Hundreds of Makers in Orlando, Florida, are putting the finishing touches on their projects in preparation for the fourth annual Maker Faire to take place in their city. Maker Faire Orlando opens the doors to inspiration this weekend, September 12 and 13, at the Orlando Science Center, the nearby Orlando Museum of Art, and throughout adjacent Loch Haven Park. The inaugural event, the Orlando Mini Maker Faire, was held in 2012, when the organizers curated 100 Maker exhibits and 2,500 attendees joined the festivities.
By the following year, the team had partnered with the Orlando Science Center. By 2014, the Faire had escalated to the size of a featured Faire, with 200 exhibits and 10,000 enthusiastic fairgoers. Show producer Jessica Eson King, recalls:
I think the moment that we realized we needed to scale up to a featured Faire was about 6 p.m. on October 5, 2013. As the last Makers packed up and we started pulling down flags and posters, we knew that 2014 had to be a two-day event. The feeling was in the air. A few weeks later, we got the overwhelming response from our attendee surveys that “We couldn’t see it all in one day.” Our partnerships with Loch Haven Park and the surrounding entities solidified that decision.
This year, Maker Faire Orlando boasts over 300 Maker exhibits, and the attendee numbers will undoubtedly scale accordingly. King further notes:
We’ve been astonished not just at the growth but by the reception of the community. It’s a difficult feeling for me to describe, but I think awe is the most accurate word. I’m constantly in awe of the Makers and the community. The community members genuinely want to be involved! We filled over 300 volunteer spots in less than two weeks. Before we open doors to the first attendee this year, there will already be close to 1,500 people in the building who helped to make Maker Faire. To me, there is no greater description of the community support and reaction.
We asked King and co-organizer Ian Cole for further insight into how the Faire got started, what to expect at this year’s Faire, and what effect the Faire has had on the community over the past four years.
1. What inspired you to organize a Faire in Orlando? Who was involved in making it happen?
Cole: A number of us at FamiLAB participate in the Great Global Hackerspace Challenge, and while we didn’t make the finals, it was being judged at Maker Faire Bay Area 2012, so Dave Casey and I went, along with my son Adam, who was 11 at the time. We had a great time, and Adam left inspired to make and learn. We knew we needed to have the Maker Faire spirit in Orlando. Dave and I agreed to figure out the finances together, and almost every member of FamiLAB helped in some way. Jessica [Eson King] was one of those people who got involved and just kept getting more involved until she was the primary producer of the event. We really wanted to host at the Orlando Science Center, but we couldn’t make it work the first year. They did come out to the event and had a great time, which opened the door for us to use their facility since 2013. [Check out Ian and Adam’s presentation called “Making Our Community.”]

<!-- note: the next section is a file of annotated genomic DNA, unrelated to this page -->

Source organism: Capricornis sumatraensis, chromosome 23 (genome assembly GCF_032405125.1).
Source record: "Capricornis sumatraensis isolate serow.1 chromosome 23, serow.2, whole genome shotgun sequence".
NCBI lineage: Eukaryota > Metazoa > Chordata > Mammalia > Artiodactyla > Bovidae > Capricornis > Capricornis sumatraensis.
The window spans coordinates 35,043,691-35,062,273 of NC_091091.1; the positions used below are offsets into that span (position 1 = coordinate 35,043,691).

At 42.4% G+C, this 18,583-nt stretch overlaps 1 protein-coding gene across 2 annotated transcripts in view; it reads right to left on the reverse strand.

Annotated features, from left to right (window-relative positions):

King: About two weeks before the 2012 event, I got an email from Ian telling me that he needed “someone responsible and articulate” to help with Maker Faire. I’m still not sure if he was asking me for help or a recommendation, but I jumped on board as an Area Captain and he hasn’t been able to get rid of me yet!
2. What effect has hosting a Faire had on the Orlando (and further) Maker community?
Cole: We always knew there were amazing things being made in our community by amazing people, but they get overshadowed by the theme parks. We’ve raised the awareness, and we love all the amazing creative collisions that happen when people of different backgrounds and skill sets meet and then collaborate on something incredible.
King: I’m starting to see more collaboration between groups that I don’t think would have met without Maker Faire. A great example is the new partnership between Sam Flax (a local art store) and DeltaMaker (a local 3D Printer designer/manufacturer). We’re also seeing Makerspaces partner up to create amazing things and artists collaborate on incredible mashups. For me, the magic of Maker Faire is in those collisions.
3. Tell us a little about the Maker community and the Makerspaces in Orlando.
Cole: Maker Faire Orlando was started by the community at FamiLAB and was later joined by the community at Factur — both of which are working together on the world’s largest arcade game and will be having fun together in our Power Racing Series. We also have several meetup groups and other creative communities that get involved.
King: The Maker community is growing and thriving. In addition to FamiLAB and Factur, the local libraries have started adding Makerspaces, and we’re receiving emails from teachers and other educators on a weekly basis asking for assistance in bringing the Maker Movement into the classroom. One of the beautiful things about Maker Faire Orlando is its reach. Not only do we have the Orlando spaces involved, but we also have schools and Maker/hackerspaces coming from all over the state to participate!
4. What drives you to do the hard work of organizing a Maker Faire?
Cole: Check out the nonprofit foundation we started after getting into all this. It’s called The Maker Effect. Basically, we see the impact on people’s lives when they learn and build together — and we want to help them find the communities and the tools that they need to be successful. We also have a free self-assessment tool for Makers that can help them learn more about themselves and how they can improve their non-technical skills. Jessica is the researcher on that project.
11 Fun Exhibits to See